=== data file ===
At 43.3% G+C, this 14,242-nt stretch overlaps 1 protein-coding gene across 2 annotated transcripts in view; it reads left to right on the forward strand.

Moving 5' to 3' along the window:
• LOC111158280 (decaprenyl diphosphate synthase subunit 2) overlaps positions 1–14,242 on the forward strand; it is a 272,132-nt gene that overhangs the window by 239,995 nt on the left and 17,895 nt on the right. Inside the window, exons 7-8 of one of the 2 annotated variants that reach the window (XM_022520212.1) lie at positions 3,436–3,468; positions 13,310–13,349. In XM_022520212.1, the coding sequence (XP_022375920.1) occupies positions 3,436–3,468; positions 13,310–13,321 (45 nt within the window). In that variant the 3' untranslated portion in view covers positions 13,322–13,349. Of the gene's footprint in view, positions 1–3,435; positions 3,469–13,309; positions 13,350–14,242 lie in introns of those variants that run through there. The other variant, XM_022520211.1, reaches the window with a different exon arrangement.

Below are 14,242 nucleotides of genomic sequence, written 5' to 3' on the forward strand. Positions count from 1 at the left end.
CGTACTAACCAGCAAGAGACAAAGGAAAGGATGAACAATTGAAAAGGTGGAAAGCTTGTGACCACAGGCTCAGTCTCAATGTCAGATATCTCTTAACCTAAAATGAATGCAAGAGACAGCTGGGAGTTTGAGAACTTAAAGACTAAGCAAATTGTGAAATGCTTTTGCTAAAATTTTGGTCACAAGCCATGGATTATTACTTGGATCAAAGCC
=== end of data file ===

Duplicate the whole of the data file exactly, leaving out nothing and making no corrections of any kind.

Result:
At 43.3% G+C, this 14,242-nt stretch overlaps 1 protein-coding gene across 2 annotated transcripts in view; it reads left to right on the forward strand.

Moving 5' to 3' along the window:
• LOC111158280 (decaprenyl diphosphate synthase subunit 2) overlaps positions 1–14,242 on the forward strand; it is a 272,132-nt gene that overhangs the window by 239,995 nt on the left and 17,895 nt on the right. Inside the window, exons 7-8 of one of the 2 annotated variants that reach the window (XM_022520212.1) lie at positions 3,436–3,468; positions 13,310–13,349. In XM_022520212.1, the coding sequence (XP_022375920.1) occupies positions 3,436–3,468; positions 13,310–13,321 (45 nt within the window). In that variant the 3' untranslated portion in view covers positions 13,322–13,349. Of the gene's footprint in view, positions 1–3,435; positions 3,469–13,309; positions 13,350–14,242 lie in introns of those variants that run through there. The other variant, XM_022520211.1, reaches the window with a different exon arrangement.

Below are 14,242 nucleotides of genomic sequence, written 5' to 3' on the forward strand. Positions count from 1 at the left end.
CGTACTAACCAGCAAGAGACAAAGGAAAGGATGAACAATTGAAAAGGTGGAAAGCTTGTGACCACAGGCTCAGTCTCAATGTCAGATATCTCTTAACCTAAAATGAATGCAAGAGACAGCTGGGAGTTTGAGAACTTAAAGACTAAGCAAATTGTGAAATGCTTTTGCTAAAATTTTGGTCACAAGCCATGGATTATTACTTGGATCAAAGCC